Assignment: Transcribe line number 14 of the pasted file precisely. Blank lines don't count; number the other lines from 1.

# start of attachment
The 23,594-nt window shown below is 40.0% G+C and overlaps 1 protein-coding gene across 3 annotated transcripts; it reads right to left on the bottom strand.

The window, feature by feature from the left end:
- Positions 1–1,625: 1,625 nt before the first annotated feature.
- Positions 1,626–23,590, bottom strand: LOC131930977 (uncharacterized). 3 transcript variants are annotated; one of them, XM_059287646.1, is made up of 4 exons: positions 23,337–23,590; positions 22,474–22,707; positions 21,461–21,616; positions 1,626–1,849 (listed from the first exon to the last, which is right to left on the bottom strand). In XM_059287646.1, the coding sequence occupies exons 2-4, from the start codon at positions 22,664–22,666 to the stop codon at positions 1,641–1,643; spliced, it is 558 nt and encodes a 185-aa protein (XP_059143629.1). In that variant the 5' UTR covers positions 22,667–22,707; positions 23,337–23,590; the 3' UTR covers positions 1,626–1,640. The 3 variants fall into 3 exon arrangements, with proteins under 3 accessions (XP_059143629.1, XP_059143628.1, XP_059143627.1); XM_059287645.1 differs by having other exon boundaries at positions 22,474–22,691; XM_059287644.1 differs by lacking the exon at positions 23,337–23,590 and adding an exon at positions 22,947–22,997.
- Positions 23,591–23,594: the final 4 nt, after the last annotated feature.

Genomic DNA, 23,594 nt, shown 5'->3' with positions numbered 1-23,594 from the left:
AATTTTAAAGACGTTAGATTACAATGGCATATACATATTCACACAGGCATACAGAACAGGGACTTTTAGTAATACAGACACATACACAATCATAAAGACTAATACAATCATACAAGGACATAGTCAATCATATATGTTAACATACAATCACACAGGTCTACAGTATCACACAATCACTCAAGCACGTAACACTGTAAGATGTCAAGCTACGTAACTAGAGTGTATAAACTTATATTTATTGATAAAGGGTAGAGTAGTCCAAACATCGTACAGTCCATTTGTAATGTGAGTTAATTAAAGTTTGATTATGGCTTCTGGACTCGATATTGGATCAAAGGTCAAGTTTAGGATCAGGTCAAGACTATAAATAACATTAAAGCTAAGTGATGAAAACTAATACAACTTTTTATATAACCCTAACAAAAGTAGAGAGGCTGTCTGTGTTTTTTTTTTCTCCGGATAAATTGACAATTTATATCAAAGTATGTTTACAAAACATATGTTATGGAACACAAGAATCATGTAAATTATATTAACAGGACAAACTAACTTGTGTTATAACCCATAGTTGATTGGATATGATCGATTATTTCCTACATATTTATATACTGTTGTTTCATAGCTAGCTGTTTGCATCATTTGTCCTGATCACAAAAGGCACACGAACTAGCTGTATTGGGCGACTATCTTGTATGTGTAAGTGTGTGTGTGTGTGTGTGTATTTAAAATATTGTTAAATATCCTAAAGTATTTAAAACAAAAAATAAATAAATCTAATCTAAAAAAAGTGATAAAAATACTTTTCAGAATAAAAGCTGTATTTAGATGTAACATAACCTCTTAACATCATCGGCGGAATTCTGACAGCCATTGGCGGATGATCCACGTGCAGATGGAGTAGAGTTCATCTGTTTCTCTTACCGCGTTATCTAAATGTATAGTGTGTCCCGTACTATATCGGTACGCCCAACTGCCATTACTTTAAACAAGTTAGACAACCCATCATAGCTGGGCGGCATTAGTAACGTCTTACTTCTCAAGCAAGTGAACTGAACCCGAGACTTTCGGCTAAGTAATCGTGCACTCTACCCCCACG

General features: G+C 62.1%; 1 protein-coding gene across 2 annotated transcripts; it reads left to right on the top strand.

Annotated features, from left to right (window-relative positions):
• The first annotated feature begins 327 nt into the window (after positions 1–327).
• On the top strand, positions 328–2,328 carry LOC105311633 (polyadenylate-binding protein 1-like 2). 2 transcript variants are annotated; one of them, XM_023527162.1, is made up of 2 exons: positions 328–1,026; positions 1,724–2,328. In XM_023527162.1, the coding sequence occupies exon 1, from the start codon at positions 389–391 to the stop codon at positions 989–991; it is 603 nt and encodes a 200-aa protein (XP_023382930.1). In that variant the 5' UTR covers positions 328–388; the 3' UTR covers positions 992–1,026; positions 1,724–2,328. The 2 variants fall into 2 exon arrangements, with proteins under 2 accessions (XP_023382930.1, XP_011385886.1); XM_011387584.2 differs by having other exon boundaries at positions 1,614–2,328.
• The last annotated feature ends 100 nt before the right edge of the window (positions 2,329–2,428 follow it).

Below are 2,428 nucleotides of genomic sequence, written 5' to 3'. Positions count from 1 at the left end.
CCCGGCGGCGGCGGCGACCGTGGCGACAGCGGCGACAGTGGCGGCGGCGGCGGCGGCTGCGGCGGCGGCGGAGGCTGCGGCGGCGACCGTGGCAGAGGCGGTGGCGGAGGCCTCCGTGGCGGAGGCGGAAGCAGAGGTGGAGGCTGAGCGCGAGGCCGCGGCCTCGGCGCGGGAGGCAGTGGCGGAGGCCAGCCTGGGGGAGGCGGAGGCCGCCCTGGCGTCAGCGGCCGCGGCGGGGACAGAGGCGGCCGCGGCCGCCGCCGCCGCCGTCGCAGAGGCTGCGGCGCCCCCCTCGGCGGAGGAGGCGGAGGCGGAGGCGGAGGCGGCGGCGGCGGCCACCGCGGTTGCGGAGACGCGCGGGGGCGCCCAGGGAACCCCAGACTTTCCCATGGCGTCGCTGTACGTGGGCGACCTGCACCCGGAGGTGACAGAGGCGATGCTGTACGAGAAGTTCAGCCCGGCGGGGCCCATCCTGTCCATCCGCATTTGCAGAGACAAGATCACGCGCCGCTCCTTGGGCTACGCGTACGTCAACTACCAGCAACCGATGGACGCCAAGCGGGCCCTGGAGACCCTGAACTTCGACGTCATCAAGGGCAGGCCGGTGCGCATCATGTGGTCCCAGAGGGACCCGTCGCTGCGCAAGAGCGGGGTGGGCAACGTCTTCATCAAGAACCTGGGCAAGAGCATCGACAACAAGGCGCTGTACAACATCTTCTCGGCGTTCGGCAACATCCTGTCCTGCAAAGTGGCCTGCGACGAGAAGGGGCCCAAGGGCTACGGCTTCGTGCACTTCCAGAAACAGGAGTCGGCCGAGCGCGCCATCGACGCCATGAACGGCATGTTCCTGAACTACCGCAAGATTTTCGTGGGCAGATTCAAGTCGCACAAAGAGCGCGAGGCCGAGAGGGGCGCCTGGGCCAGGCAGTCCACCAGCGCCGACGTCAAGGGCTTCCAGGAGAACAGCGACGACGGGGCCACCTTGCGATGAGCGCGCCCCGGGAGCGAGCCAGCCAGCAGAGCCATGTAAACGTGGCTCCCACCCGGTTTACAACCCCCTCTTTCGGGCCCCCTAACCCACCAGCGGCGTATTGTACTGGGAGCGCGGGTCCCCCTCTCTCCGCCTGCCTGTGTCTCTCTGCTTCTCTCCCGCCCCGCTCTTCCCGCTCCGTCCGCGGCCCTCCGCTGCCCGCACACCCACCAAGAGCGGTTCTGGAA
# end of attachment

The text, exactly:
CCCGGCGGCGGCGGCGACCGTGGCGACAGCGGCGACAGTGGCGGCGGCGGCGGCGGCTGCGGCGGCGGCGGAGGCTGCGGCGGCGACCGTGGCAGAGGCGGTGGCGGAGGCCTCCGTGGCGGAGGCGGAAGCAGAGGTGGAGGCTGAGCGCGAGGCCGCGGCCTCGGCGCGGGAGGCAGTGGCGGAGGCCAGCCTGGGGGAGGCGGAGGCCGCCCTGGCGTCAGCGGCCGCGGCGGGGACAGAGGCGGCCGCGGCCGCCGCCGCCGCCGTCGCAGAGGCTGCGGCGCCCCCCTCGGCGGAGGAGGCGGAGGCGGAGGCGGAGGCGGCGGCGGCGGCCACCGCGGTTGCGGAGACGCGCGGGGGCGCCCAGGGAACCCCAGACTTTCCCATGGCGTCGCTGTACGTGGGCGACCTGCACCCGGAGGTGACAGAGGCGATGCTGTACGAGAAGTTCAGCCCGGCGGGGCCCATCCTGTCCATCCGCATTTGCAGAGACAAGATCACGCGCCGCTCCTTGGGCTACGCGTACGTCAACTACCAGCAACCGATGGACGCCAAGCGGGCCCTGGAGACCCTGAACTTCGACGTCATCAAGGGCAGGCCGGTGCGCATCATGTGGTCCCAGAGGGACCCGTCGCTGCGCAAGAGCGGGGTGGGCAACGTCTTCATCAAGAACCTGGGCAAGAGCATCGACAACAAGGCGCTGTACAACATCTTCTCGGCGTTCGGCAACATCCTGTCCTGCAAAGTGGCCTGCGACGAGAAGGGGCCCAAGGGCTACGGCTTCGTGCACTTCCAGAAACAGGAGTCGGCCGAGCGCGCCATCGACGCCATGAACGGCATGTTCCTGAACTACCGCAAGATTTTCGTGGGCAGATTCAAGTCGCACAAAGAGCGCGAGGCCGAGAGGGGCGCCTGGGCCAGGCAGTCCACCAGCGCCGACGTCAAGGGCTTCCAGGAGAACAGCGACGACGGGGCCACCTTGCGATGAGCGCGCCCCGGGAGCGAGCCAGCCAGCAGAGCCATGTAAACGTGGCTCCCACCCGGTTTACAACCCCCTCTTTCGGGCCCCCTAACCCACCAGCGGCGTATTGTACTGGGAGCGCGGGTCCCCCTCTCTCCGCCTGCCTGTGTCTCTCTGCTTCTCTCCCGCCCCGCTCTTCCCGCTCCGTCCGCGGCCCTCCGCTGCCCGCACACCCACCAAGAGCGGTTCTGGAA